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Chipping Away at Moore’s Law

date Mar 22, 2021
authors Jessie Frazelle
reading time 2 mins
category blog

Table of Contents



CPUs are made up of billions of teeny, tiny transistors. Transistors are electrical gates that can be switched on and off individually…Smaller transistors can do more calculations without overheating, which makes them more power efficient.

Multichip Module (MCM)

Traditionally, chip manufacturers connect two monolithic CPUs together in an MCM (multichip module). An MCM is a package with pins where multiple ICs (integrated circuits, or chips), semiconductor dies, and/or other components are integrated.


Using chiplets over monolithic die architecture guarantees no single core on a package will act as a single point of failure for the MCM since there are multiple individual cores.

Moore’s Law

Moore’s law observed that the number of transistors on a chip doubles every year, while the costs are halved. While this theory has held for a long time, it has been slowing down lately. In the late 1990s and early 2000s, transistors shrunk in size by half every two years, leading to massive improvements on a regular schedule.

Other innovations since slowing down of Moore’s Law

The slowdown of transistor size in semiconductor devices led to the development of multichip modules and other innovations, since semiconductor designers are always looking for new ways to provide increased compute capabilities.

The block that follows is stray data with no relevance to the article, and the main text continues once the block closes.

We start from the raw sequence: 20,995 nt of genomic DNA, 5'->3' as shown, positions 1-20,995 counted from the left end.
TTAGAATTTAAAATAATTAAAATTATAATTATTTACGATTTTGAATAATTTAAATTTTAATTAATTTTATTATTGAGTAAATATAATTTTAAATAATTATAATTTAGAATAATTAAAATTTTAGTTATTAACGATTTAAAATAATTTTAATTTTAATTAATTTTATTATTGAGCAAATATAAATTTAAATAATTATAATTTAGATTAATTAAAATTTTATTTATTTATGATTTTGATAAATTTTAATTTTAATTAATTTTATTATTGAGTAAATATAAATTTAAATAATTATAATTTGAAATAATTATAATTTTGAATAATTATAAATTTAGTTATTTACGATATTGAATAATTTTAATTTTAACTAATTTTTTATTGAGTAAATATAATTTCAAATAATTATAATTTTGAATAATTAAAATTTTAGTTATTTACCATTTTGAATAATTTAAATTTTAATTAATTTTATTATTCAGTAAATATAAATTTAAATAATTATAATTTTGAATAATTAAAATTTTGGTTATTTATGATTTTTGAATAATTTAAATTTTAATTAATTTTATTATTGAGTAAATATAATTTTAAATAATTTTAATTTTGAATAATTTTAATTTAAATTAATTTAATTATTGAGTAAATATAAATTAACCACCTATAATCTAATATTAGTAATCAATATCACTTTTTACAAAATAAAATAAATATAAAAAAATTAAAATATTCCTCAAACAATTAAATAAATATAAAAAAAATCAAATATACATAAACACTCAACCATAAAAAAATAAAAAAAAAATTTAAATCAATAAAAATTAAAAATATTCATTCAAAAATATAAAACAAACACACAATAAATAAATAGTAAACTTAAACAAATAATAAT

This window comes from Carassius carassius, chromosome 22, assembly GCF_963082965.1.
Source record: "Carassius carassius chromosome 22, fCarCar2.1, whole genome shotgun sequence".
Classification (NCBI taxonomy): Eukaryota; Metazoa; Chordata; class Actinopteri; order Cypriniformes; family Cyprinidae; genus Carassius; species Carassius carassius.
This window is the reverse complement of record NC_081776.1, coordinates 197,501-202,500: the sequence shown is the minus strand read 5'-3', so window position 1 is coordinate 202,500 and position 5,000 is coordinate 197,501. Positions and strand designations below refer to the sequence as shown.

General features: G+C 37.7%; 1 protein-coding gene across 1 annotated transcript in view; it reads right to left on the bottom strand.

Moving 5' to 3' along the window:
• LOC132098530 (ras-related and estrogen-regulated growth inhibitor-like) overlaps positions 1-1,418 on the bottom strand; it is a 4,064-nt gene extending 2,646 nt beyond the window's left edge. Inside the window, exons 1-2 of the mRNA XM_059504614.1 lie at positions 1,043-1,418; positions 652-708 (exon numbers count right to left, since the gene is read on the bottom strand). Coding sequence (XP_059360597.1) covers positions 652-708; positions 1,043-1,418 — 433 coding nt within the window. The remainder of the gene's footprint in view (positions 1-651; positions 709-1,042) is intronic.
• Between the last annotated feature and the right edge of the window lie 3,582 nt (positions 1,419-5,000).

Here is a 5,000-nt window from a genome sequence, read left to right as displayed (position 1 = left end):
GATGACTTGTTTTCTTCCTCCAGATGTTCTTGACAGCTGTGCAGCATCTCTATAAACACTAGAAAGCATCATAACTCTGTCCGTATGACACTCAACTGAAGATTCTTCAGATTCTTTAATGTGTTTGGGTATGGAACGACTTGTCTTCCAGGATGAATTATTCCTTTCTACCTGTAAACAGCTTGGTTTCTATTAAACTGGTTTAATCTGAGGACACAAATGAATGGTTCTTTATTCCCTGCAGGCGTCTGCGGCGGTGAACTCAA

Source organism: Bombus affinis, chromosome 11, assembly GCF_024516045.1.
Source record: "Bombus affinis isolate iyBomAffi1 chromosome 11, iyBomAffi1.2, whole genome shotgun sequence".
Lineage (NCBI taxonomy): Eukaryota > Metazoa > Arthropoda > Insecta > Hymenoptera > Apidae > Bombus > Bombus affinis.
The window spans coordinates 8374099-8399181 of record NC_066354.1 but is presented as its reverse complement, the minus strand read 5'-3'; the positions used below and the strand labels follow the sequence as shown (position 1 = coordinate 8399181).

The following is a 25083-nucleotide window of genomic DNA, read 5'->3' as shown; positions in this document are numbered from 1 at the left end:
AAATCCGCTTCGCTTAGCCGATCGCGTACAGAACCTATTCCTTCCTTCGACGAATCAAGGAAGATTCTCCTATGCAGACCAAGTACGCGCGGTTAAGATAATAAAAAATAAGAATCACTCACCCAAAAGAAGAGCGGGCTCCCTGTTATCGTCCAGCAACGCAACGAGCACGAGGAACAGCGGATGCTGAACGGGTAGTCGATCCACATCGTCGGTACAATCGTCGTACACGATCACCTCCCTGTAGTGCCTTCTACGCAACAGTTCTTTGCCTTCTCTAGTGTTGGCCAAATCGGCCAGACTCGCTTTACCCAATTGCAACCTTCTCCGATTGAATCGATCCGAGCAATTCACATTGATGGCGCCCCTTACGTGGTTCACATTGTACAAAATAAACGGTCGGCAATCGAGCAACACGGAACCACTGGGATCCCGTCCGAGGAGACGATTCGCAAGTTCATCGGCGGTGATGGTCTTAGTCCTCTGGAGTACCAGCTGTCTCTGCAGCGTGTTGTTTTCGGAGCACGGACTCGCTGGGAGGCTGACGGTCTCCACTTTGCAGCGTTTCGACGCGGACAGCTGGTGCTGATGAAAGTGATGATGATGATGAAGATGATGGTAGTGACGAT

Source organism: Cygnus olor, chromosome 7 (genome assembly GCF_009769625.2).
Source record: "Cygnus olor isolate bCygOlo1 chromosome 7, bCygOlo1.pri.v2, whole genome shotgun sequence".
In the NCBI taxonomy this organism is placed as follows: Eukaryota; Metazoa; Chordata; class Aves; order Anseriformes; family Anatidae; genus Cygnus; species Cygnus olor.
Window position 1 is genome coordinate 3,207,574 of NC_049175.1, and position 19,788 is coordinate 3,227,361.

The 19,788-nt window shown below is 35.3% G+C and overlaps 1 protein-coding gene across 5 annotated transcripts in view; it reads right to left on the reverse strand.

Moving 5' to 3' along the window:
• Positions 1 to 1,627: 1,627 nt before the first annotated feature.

First single chip microprocessor by Intel

In November 1971, Intel introduced the world’s first single-chip microprocessor, the Intel 4004. It had 2,300 transistors, ran at a clock speed of up to 740 KHz, and delivered 60,000 instructions per second while dissipating 0.5 watts. The following four decades witnessed exponential growth in compute power.


modern-day CPUs are actually just a few chiplets connected together into one package. The ability to construct packages of chiplets gives a Lego-like building power to people for designing their own MCMs and innovating faster.

7nm Manufacturing

Advantages of 7nm process

Compared with 14nm, 7nm can achieve 25 percent more performance under the same power, or the same performance for half the power. This means longer battery life for laptops and phones, and more power-efficient data centers, with the same performance.

Challenge in 7nm: Lithography

What makes 7nm manufacturing so capital intensive? Foundries need to increase their capital expenditures to deal with the technical difficulties of decreasing the size of transistors, among which lithography remains the biggest hurdle. Lithography, also known as photolithography, is the process used in microfabrication to pattern transistor circuits onto silicon.

Companies that have used 7nm chips

The companies that have built products with 7nm chips include AMD, Apple, Samsung, Huawei, NVIDIA, and Barefoot Networks. What all these companies have in common is the motivation to be on the bleeding edge of technology in order to remain or become a market leader.